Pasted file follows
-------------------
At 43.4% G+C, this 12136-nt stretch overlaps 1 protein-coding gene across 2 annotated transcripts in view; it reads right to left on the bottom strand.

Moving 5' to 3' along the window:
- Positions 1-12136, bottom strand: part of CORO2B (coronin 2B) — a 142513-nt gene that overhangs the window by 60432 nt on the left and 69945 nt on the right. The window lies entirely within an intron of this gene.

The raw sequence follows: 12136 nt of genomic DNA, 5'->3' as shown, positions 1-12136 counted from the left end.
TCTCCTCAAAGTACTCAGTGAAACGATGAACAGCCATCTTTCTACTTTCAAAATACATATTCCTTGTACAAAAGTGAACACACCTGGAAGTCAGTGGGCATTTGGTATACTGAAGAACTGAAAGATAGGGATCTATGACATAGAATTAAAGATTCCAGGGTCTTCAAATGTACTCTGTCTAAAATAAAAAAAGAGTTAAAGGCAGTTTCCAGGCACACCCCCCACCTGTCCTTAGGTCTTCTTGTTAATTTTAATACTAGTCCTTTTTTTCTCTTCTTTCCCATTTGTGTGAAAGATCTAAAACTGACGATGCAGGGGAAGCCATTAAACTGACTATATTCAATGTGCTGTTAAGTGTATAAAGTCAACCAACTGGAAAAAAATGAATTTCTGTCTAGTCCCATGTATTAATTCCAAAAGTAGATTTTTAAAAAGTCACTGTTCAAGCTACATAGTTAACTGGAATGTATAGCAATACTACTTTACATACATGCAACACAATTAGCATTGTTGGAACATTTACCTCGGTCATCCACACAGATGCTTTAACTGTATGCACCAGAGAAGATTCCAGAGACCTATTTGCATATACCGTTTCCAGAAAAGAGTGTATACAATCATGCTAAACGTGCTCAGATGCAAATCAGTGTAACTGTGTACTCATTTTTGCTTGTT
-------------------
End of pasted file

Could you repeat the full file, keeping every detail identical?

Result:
At 43.4% G+C, this 12136-nt stretch overlaps 1 protein-coding gene across 2 annotated transcripts in view; it reads right to left on the bottom strand.

Moving 5' to 3' along the window:
- Positions 1-12136, bottom strand: part of CORO2B (coronin 2B) — a 142513-nt gene that overhangs the window by 60432 nt on the left and 69945 nt on the right. The window lies entirely within an intron of this gene.

The raw sequence follows: 12136 nt of genomic DNA, 5'->3' as shown, positions 1-12136 counted from the left end.
TCTCCTCAAAGTACTCAGTGAAACGATGAACAGCCATCTTTCTACTTTCAAAATACATATTCCTTGTACAAAAGTGAACACACCTGGAAGTCAGTGGGCATTTGGTATACTGAAGAACTGAAAGATAGGGATCTATGACATAGAATTAAAGATTCCAGGGTCTTCAAATGTACTCTGTCTAAAATAAAAAAAGAGTTAAAGGCAGTTTCCAGGCACACCCCCCACCTGTCCTTAGGTCTTCTTGTTAATTTTAATACTAGTCCTTTTTTTCTCTTCTTTCCCATTTGTGTGAAAGATCTAAAACTGACGATGCAGGGGAAGCCATTAAACTGACTATATTCAATGTGCTGTTAAGTGTATAAAGTCAACCAACTGGAAAAAAATGAATTTCTGTCTAGTCCCATGTATTAATTCCAAAAGTAGATTTTTAAAAAGTCACTGTTCAAGCTACATAGTTAACTGGAATGTATAGCAATACTACTTTACATACATGCAACACAATTAGCATTGTTGGAACATTTACCTCGGTCATCCACACAGATGCTTTAACTGTATGCACCAGAGAAGATTCCAGAGACCTATTTGCATATACCGTTTCCAGAAAAGAGTGTATACAATCATGCTAAACGTGCTCAGATGCAAATCAGTGTAACTGTGTACTCATTTTTGCTTGTT